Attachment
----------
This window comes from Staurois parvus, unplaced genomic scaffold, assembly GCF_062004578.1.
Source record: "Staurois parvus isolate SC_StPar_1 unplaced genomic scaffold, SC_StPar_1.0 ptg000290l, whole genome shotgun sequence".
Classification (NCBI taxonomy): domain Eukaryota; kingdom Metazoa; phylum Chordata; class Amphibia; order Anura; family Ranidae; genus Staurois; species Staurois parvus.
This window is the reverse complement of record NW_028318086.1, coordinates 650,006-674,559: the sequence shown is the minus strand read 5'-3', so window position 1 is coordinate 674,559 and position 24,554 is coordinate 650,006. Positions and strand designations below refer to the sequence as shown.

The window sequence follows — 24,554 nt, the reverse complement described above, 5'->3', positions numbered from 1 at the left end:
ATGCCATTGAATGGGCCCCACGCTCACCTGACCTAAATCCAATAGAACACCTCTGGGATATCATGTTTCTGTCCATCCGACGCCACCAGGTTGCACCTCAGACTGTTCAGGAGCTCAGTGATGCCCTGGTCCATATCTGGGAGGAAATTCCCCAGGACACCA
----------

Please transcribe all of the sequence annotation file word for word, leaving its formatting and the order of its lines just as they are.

This window comes from Staurois parvus, unplaced genomic scaffold, assembly GCF_062004578.1.
Source record: "Staurois parvus isolate SC_StPar_1 unplaced genomic scaffold, SC_StPar_1.0 ptg000290l, whole genome shotgun sequence".
Classification (NCBI taxonomy): domain Eukaryota; kingdom Metazoa; phylum Chordata; class Amphibia; order Anura; family Ranidae; genus Staurois; species Staurois parvus.
This window is the reverse complement of record NW_028318086.1, coordinates 650,006-674,559: the sequence shown is the minus strand read 5'-3', so window position 1 is coordinate 674,559 and position 24,554 is coordinate 650,006. Positions and strand designations below refer to the sequence as shown.

The window sequence follows — 24,554 nt, the reverse complement described above, 5'->3', positions numbered from 1 at the left end:
ATGCCATTGAATGGGCCCCACGCTCACCTGACCTAAATCCAATAGAACACCTCTGGGATATCATGTTTCTGTCCATCCGACGCCACCAGGTTGCACCTCAGACTGTTCAGGAGCTCAGTGATGCCCTGGTCCATATCTGGGAGGAAATTCCCCAGGACACCA